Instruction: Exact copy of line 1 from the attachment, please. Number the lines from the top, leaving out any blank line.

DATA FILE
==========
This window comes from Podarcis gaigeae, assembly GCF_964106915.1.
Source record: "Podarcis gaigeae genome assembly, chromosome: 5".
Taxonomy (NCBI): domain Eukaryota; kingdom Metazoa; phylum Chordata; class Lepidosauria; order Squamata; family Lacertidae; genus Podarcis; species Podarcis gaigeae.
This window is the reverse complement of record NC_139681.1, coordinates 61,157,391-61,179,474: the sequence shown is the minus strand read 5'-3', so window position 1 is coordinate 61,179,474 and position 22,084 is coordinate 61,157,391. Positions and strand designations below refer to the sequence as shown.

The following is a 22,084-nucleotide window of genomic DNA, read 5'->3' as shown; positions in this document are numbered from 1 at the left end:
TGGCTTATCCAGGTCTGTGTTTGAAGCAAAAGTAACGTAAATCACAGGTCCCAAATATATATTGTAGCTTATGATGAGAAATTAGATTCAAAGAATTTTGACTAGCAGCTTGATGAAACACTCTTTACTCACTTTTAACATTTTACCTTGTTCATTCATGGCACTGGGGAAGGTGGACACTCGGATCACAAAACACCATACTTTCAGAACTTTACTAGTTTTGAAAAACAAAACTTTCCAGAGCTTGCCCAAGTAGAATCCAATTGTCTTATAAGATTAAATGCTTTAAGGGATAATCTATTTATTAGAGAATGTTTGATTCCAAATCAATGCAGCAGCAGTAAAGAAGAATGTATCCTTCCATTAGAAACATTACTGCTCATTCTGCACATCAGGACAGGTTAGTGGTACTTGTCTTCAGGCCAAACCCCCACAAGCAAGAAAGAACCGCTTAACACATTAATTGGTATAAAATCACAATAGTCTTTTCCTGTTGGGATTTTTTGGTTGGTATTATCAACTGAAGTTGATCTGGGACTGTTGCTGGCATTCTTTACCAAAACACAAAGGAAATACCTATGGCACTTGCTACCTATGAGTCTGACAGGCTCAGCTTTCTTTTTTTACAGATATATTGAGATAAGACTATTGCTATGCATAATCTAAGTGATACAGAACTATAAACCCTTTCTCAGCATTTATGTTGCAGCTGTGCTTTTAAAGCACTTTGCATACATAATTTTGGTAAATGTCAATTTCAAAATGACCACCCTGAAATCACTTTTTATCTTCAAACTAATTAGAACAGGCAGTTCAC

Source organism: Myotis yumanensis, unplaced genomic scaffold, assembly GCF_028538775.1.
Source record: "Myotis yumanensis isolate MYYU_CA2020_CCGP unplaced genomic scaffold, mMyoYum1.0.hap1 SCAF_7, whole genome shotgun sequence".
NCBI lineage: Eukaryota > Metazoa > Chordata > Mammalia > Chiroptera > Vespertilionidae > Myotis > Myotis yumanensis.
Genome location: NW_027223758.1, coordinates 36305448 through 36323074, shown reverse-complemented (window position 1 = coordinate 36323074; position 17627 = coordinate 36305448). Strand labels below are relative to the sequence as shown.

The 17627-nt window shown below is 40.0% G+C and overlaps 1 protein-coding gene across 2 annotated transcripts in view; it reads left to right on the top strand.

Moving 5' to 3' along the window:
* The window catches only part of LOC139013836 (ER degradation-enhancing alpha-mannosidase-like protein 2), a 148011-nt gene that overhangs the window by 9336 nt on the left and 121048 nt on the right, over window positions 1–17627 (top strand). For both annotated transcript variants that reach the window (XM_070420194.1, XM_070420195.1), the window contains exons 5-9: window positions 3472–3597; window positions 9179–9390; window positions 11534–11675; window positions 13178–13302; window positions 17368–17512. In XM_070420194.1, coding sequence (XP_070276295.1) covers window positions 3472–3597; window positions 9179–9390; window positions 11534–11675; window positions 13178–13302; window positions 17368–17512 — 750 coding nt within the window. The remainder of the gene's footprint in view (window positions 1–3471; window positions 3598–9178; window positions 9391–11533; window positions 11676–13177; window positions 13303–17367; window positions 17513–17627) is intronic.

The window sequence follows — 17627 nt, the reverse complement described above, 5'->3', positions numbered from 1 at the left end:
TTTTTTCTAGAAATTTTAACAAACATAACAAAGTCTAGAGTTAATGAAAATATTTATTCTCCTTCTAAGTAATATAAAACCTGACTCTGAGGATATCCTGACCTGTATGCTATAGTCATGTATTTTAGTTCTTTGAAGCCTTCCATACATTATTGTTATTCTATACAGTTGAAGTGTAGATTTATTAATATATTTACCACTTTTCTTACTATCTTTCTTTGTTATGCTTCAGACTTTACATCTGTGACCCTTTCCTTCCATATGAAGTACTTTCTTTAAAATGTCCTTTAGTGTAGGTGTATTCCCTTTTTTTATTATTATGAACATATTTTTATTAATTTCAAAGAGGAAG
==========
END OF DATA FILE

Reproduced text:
This window comes from Podarcis gaigeae, assembly GCF_964106915.1.